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Description: St James Church
Date Listed: 4 June 1952
English Heritage Building ID: 269860
OS Grid Reference: ST2285524843
OS Grid Coordinates: 322855, 124843
Latitude/Longitude: 51.0178, -3.1012
744/9/2 ST JAMES STREET
04-JUN-52 (North side)
St James Church
(Formerly listed as:
ST JAMES STREET
Church of St James)
C15 north aisle, nave and chancel. South aisle widened by Richard Carver of Taunton, 1837-8. Tower rebuilt (almost in replica) 1871-5 by J. Houghton Spencer. Chancel lengthened and a south chapel added 1883-4 by George Webber, architect. Restored 1902-7.
MATERIALS: Tower of Williton red sandstone, the rest of grey-brown rubble. Ham stone dressings, slate roofs. (The medieval tower was reportedly of limestone.)
PLAN: West tower, five-bay nave without clerestorey, north and south aisles. Three-bay chancel with organ loft and vestries (north), two bay chapel on the south.
EXTERIOR: The grand four-stage Perpendicular tower dominates the church and the district; it would be more celebrated but for the even more magnificent tower of St Mary Magdalene over the rooftops to the south. Fine four-centred west door in a square frame with foliate spandrels, and flanking niches. The big west window has six lights, one transom, and two mullions reaching to the head of the arch. The tower's angle buttresses have diagonal braces in the outer angles, and a square shaft rising in the angle between them, making them look like setback buttresses. They have their own system of subsidiary pinnacles at each stage, and end with paired diagonal pinnacles at the bell stage (cf. Mendip towers such as Shepton Mallet). The second and third stages have one window in each face, with ogee lights, square labels and diamond stop bars, i.e. c. 1440-90. The third stage has flanking statuary niches on the south face only. Twin bell openings of three lights each with one transom, and framing pilaster-pinnacles. Parapet with quatrefoil frieze and pierced arcaded merlons, triple angle pinnacles and a subsidiary pinnacle in the centre of each side; the pinnacle arrangements did not follow the original in the rebuilding of 1871-5. The tower design is closest to that of Bishop's Lydeard, and has clear relationships with many other West Somerset towers. The south aisle faces the street. It has a gabled porch (largely remodelled 1837) and four big Perpendicular windows. To the east the chapel and projecting chancel, all with elaborate neo-Perpendicular windows, 1883-4. A small Tudor door survives at the east end of the south aisle. There is an open timber cloister walk between the door and the street, perhaps 1880s. The north side is screened from view: its west window has four ogee lights, in a four-centred head; perhaps as late as the 1530s. The north and east windows of the aisle suggest a mid-C15 construction date.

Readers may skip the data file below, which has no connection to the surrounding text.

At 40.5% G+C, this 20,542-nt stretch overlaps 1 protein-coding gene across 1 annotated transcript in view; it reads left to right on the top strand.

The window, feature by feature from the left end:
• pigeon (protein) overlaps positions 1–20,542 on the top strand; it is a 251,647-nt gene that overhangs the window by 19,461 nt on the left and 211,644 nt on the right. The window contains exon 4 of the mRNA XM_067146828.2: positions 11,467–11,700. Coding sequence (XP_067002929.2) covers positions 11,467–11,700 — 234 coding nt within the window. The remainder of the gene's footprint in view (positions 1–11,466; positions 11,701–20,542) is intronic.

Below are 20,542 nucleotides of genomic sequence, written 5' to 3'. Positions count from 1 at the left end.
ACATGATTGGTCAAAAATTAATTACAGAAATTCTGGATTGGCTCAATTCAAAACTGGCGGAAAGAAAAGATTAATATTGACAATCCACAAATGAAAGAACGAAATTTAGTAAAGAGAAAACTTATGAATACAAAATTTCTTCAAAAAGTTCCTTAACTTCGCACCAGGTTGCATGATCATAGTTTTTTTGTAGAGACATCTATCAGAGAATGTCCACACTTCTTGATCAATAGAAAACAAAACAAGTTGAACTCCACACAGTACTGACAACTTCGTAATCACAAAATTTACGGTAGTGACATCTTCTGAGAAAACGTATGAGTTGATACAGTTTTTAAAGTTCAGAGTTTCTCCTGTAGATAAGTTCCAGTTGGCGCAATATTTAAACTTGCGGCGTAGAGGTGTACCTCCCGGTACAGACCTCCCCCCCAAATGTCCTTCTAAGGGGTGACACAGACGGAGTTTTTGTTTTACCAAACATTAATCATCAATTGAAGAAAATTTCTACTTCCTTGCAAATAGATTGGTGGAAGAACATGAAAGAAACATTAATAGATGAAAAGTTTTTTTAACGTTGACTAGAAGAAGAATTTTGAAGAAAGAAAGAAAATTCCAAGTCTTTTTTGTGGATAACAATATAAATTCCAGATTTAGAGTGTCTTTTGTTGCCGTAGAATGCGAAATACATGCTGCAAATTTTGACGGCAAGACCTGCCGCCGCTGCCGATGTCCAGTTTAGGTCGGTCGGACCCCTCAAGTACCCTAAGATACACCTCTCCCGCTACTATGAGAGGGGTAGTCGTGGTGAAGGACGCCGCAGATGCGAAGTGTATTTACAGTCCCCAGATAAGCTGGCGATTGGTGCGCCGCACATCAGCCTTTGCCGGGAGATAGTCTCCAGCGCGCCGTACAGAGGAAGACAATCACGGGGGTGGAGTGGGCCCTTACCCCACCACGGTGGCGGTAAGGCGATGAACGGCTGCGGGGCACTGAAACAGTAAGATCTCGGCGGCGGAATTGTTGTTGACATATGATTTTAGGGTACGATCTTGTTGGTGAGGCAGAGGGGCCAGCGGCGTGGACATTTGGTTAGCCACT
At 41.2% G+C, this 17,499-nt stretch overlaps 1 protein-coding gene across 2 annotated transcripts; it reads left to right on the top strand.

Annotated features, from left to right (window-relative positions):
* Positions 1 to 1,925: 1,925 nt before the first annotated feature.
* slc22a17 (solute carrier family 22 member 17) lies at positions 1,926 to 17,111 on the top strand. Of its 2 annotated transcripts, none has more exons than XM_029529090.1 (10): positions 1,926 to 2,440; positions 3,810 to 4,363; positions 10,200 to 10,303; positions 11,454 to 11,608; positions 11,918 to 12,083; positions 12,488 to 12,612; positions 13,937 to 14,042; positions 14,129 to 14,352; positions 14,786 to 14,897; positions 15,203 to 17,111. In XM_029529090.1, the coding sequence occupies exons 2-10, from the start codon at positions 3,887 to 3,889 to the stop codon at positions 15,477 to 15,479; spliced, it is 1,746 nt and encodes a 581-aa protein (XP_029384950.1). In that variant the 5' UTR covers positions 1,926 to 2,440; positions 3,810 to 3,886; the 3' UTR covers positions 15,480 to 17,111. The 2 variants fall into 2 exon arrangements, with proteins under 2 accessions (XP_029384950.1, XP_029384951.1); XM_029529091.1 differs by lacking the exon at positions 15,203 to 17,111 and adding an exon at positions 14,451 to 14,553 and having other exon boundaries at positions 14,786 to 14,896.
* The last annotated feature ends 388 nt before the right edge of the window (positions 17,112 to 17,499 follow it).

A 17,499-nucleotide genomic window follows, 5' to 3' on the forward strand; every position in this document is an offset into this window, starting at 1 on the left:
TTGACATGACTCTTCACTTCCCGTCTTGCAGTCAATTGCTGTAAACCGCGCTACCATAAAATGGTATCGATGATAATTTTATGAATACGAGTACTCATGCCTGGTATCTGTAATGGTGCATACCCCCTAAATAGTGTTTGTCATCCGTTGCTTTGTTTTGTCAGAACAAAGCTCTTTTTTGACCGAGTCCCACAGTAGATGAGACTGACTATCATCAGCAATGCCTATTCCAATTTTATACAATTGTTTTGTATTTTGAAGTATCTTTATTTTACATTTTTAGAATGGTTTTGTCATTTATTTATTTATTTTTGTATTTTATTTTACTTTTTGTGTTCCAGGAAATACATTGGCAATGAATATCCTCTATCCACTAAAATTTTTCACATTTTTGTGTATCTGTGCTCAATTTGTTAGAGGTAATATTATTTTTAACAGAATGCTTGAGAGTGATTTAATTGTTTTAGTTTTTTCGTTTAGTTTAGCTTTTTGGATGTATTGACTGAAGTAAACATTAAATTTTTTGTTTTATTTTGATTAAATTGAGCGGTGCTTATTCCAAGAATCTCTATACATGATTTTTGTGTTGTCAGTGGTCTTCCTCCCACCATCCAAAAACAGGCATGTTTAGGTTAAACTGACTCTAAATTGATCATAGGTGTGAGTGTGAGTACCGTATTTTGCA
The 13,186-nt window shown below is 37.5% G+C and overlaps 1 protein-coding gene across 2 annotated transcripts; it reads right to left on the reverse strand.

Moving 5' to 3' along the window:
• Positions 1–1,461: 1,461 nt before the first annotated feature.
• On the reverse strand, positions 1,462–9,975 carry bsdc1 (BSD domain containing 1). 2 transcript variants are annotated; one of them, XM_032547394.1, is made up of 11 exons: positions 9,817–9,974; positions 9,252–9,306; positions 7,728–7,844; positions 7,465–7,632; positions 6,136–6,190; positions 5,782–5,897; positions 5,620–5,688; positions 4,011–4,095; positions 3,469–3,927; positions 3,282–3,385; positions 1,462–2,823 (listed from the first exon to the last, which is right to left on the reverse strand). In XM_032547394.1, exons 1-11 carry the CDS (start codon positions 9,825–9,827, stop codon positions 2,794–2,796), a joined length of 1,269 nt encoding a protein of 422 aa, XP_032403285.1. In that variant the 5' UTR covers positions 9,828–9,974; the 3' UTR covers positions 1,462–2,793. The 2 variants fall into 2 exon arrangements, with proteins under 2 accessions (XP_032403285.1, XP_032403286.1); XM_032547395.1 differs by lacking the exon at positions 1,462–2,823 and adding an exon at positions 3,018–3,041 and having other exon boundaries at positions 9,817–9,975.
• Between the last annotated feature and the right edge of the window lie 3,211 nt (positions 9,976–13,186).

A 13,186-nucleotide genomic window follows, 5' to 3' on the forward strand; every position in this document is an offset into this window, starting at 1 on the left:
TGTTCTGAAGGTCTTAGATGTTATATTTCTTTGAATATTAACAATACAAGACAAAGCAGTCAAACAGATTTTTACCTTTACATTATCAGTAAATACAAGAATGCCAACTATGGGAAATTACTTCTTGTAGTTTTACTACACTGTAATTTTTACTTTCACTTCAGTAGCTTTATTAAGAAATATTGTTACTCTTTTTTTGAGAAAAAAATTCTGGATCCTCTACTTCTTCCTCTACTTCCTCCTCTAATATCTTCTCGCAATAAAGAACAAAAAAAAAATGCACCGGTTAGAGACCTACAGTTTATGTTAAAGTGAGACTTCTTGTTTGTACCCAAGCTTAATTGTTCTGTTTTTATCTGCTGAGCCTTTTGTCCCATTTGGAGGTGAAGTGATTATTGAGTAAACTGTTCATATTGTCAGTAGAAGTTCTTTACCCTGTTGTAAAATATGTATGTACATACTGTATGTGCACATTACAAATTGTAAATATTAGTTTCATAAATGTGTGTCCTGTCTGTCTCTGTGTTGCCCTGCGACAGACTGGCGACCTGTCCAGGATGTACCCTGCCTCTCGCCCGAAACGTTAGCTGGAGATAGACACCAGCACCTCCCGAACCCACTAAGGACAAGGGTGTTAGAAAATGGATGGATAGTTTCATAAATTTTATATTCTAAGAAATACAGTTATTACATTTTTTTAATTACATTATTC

INTERIOR: An impressively spacious interior, entered through the tower which has a good C15 fan vault. The tall tower arch has two wave mouldings separated by a a deep curved hollow. Five-bay nave arcades, of the usual Somerset pattern - four hollows and four shafts, with capitals to the shafts only. The eastern arches are much broader, that on the north an original C15 feature no doubt to access a large north aisle chapel, that on the south altered to correspond in the C19. The north aisle east window has five lights with subreticulated tracery: its sill was dropped to floor level in 1883-4 and tracery added to form an open screen to the organ loft. Barrel vaults with tie-beams throughout, C19 or early C20.